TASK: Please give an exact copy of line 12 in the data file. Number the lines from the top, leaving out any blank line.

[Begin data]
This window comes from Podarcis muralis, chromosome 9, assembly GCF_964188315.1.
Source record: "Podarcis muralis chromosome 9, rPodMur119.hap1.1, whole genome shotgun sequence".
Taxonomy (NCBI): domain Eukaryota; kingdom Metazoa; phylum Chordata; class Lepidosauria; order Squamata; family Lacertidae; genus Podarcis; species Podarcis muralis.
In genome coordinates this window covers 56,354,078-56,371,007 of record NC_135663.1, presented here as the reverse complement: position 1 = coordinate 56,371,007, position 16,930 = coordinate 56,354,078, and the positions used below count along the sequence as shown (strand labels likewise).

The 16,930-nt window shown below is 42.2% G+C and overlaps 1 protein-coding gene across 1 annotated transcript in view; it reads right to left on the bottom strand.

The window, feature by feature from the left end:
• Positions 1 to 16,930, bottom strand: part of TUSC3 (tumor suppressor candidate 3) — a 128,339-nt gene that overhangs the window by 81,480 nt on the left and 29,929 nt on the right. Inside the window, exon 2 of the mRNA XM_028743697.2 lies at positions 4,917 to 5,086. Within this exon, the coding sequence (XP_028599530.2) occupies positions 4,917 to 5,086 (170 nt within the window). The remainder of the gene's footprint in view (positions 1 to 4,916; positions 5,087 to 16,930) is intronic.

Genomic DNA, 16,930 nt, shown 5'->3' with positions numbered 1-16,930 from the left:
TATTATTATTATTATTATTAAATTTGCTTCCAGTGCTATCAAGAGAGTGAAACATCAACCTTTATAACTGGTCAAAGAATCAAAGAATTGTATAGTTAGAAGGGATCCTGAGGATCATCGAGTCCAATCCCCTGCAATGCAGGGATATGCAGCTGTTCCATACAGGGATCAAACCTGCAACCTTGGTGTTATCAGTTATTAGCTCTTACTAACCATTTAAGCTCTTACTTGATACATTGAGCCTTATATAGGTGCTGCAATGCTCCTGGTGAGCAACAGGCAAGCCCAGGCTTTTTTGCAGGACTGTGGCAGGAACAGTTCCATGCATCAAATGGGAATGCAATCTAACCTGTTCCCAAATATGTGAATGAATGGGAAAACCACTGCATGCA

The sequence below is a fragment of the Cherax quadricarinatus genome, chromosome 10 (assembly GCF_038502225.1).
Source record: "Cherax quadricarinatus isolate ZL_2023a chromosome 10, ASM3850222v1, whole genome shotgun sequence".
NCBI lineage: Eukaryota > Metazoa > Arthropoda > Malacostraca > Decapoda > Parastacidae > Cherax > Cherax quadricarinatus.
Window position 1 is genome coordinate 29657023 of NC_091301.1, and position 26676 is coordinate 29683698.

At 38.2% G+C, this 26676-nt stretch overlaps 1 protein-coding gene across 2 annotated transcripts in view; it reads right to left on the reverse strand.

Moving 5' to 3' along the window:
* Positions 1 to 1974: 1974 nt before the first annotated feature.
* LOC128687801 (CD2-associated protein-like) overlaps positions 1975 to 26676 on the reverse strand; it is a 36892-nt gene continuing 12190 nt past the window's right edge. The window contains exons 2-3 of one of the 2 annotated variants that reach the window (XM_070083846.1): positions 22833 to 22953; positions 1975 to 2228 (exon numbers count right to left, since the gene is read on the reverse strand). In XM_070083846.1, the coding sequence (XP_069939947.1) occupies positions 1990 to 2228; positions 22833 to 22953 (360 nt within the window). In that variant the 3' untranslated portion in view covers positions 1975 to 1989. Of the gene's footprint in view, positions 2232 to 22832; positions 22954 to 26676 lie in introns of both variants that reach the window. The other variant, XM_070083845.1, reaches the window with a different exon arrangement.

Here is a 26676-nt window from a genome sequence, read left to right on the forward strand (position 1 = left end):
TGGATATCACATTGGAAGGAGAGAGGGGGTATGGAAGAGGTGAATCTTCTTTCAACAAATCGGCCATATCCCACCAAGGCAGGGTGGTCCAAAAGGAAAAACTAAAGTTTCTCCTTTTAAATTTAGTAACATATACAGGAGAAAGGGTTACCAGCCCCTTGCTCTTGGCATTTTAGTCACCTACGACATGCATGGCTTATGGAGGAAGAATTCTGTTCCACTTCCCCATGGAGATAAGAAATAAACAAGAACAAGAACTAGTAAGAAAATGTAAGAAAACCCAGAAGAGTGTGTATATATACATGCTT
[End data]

NCBI lineage: Eukaryota > Metazoa > Arthropoda > Malacostraca > Decapoda > Parastacidae > Cherax > Cherax quadricarinatus.